This is a piece which I wrote in response to a comment on Facebook by someone expressing irritation that we are, as he put it, “MOANING” about a book written by an unapologetic white South African woman – Rainbow Nation Navigation: A Practical Guide to South African Cultures in which she stereotypes and engages in insulting and hurtful remarks as to what constitutes ‘Coloured Culture’ in South Africa. The commenting individual, another white South African, critical of the protest voice, tells us that we should be countering by explaining what is the culture of people labelled ‘Coloured’ as if to say that it is our duty to educate the white South Africans who engage in such insult. We have no such duty….. we need to prove nothing to those who operate from a racist paradigm.

Here is simply, in the face of insult, how we can celebrate who we are as a people who are a vibrant part of South African life. Neither the stream of insults in this book nor our being labelled as ‘Coloured’ – a term that certainly does not say who we are, but rather emphasizes what we are not, will ever take away our part of the greater South African heritage and reduce it to the benal.



In Praise of Camissa Culture – “O’s is” / “We are!”

We are a people born in and of Africa, combining Indigene, Pan-African, South Asian and Southeast Asian coming together, with a touch of the qualities of those Europeans who accepted our embrace – our dna is the most diverse in the world.… “O’s is!”

We are a people inspired by the fortitude of our Indigene Khoena, San, amaXhosa and other African forebears and their ancient cultures and wisdom which beats in our hearts and soul and still stirs the passion in us which is infectious to all we encounter….”O’s is!”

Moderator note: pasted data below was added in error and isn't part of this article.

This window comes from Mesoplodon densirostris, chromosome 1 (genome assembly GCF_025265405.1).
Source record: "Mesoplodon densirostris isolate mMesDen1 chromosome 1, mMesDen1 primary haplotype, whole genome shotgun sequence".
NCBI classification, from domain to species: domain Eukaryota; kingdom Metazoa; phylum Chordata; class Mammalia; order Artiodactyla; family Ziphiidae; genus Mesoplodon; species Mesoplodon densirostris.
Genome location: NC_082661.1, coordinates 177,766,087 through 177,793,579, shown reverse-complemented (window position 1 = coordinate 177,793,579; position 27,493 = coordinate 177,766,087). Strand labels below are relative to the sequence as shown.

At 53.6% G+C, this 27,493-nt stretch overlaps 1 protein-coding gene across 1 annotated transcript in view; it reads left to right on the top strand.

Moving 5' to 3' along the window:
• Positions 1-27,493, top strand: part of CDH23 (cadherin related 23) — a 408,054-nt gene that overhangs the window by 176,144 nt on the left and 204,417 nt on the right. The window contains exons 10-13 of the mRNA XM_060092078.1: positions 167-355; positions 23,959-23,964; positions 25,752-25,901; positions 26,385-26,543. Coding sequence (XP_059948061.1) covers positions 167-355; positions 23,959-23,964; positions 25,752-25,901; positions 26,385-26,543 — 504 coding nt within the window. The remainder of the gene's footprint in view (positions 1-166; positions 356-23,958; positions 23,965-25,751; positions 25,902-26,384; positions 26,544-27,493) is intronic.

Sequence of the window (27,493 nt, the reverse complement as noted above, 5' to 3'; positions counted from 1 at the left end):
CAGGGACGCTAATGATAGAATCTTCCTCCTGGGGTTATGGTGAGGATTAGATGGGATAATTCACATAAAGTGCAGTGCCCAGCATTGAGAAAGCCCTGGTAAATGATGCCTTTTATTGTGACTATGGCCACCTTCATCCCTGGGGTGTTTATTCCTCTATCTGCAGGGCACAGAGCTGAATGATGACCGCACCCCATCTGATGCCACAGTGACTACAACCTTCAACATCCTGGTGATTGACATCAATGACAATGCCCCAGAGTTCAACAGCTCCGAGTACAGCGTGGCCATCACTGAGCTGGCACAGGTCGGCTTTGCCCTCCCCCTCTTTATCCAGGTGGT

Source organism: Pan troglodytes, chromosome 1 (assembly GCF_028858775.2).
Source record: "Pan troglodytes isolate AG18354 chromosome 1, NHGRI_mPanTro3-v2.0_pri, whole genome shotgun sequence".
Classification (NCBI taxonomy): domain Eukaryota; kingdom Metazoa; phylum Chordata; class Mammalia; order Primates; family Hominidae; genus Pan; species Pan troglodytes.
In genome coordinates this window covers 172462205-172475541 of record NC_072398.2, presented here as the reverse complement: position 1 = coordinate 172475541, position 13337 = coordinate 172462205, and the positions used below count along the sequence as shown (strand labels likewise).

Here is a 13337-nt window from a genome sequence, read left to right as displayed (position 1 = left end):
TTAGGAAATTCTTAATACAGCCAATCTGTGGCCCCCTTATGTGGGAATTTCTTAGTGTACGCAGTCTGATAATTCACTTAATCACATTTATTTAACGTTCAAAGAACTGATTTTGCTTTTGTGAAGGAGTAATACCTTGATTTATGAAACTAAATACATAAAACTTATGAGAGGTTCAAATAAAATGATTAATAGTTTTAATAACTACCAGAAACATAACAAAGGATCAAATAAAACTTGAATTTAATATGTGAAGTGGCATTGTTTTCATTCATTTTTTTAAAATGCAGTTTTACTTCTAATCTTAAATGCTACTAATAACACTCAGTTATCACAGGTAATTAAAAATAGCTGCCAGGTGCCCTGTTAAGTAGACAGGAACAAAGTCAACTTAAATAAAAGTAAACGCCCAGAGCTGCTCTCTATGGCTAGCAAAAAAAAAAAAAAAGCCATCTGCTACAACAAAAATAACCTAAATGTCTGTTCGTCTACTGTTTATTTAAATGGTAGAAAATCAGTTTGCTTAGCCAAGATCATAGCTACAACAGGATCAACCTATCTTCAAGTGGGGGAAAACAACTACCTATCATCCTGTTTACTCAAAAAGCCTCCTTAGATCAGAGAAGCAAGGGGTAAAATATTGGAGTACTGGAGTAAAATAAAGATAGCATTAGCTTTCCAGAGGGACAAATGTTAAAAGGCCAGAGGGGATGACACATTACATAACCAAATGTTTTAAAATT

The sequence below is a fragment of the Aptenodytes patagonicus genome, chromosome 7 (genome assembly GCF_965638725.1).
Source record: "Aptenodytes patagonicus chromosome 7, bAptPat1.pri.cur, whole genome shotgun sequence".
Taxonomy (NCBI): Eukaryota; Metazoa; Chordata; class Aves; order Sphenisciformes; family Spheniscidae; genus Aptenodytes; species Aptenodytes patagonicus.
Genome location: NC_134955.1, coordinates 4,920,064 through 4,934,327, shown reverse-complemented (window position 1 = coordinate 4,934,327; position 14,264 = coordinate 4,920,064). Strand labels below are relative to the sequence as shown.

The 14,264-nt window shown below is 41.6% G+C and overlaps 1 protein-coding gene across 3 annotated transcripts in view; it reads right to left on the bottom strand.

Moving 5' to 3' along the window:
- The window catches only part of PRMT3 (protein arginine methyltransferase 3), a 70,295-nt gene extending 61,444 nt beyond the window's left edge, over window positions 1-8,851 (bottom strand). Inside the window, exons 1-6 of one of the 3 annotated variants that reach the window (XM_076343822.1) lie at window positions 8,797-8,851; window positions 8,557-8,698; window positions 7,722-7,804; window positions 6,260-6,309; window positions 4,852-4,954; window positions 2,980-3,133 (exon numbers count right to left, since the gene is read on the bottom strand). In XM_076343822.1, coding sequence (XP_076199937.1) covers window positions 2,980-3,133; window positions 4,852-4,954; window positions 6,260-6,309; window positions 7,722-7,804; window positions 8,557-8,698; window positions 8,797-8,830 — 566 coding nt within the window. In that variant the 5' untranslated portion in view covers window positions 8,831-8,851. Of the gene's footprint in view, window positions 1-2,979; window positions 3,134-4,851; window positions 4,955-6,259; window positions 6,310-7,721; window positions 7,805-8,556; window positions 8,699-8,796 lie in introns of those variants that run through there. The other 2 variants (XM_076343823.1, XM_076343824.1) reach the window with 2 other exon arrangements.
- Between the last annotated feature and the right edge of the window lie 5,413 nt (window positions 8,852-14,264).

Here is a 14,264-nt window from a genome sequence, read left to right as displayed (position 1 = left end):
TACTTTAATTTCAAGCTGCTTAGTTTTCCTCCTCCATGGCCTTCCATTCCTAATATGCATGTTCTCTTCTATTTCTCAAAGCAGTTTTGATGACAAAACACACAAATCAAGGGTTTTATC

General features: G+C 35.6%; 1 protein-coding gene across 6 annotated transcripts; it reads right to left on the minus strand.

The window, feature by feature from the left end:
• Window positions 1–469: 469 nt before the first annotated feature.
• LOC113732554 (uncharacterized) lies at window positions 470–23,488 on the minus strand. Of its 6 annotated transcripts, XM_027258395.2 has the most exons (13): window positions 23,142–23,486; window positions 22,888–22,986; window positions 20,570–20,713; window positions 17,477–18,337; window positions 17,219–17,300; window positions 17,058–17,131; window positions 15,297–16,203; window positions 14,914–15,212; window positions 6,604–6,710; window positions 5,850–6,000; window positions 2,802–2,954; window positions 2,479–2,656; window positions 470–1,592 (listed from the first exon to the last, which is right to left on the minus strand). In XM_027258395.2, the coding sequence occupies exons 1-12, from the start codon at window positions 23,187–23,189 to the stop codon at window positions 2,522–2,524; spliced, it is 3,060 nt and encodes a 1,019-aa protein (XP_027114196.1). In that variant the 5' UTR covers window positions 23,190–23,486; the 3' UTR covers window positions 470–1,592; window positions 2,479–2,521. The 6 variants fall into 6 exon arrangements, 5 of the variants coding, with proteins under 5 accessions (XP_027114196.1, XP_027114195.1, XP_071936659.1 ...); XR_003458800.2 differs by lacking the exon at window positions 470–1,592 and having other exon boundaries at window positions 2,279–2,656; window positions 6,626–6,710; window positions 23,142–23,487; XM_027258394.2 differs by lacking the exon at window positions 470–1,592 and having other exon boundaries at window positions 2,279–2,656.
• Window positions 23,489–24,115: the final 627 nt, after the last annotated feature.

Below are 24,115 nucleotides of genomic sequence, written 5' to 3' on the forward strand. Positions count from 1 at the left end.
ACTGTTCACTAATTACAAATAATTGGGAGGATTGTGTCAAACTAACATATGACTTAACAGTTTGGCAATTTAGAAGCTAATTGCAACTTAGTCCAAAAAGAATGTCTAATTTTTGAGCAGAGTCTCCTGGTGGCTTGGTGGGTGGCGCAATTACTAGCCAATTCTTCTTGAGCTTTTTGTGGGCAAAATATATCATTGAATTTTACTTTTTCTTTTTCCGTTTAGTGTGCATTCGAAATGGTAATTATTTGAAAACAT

We are a people of great endurance with an amazing ability to rise up above adversity having survived 14 Indigene wars of resistance over 164 years against an ethnocidal and genocidal colonial onslaught and, engaged in many acts of resistance and revolt against enslavement and the brutal existence as slaves…. “O’s is!”

We are the descendant people of the life sustaining Camissa River, with its many tributaries and springs, who, at the Shoreline Frontier, embraced and sustained all, but were brutally ravished by some…. “O’s is!”

We are proud that into the embrace of our stream came banished resisters from the territories with ancient cultures, stomped over by the Dutch VOC and, refugees and economic migrants of colour from afar –

  • skilled Southeast Asian craftsmen,
  • exiled scholars of faith from Indonesia,
  • Chinese with ancient cultures and medicinal skills,
  • Masbiekers with their way of the Ngoma and farming skills,
  • refugee Manillas with their revolutionary Philippine resolve,
  • the Kroomen, Lascar and Seedee Mariners who laid the foundations of our maritime industry,
  • Indian and Bengali traders, craftsmen, technicians and teachers,
  • The Saints from St Helena with their own tapestry of culture,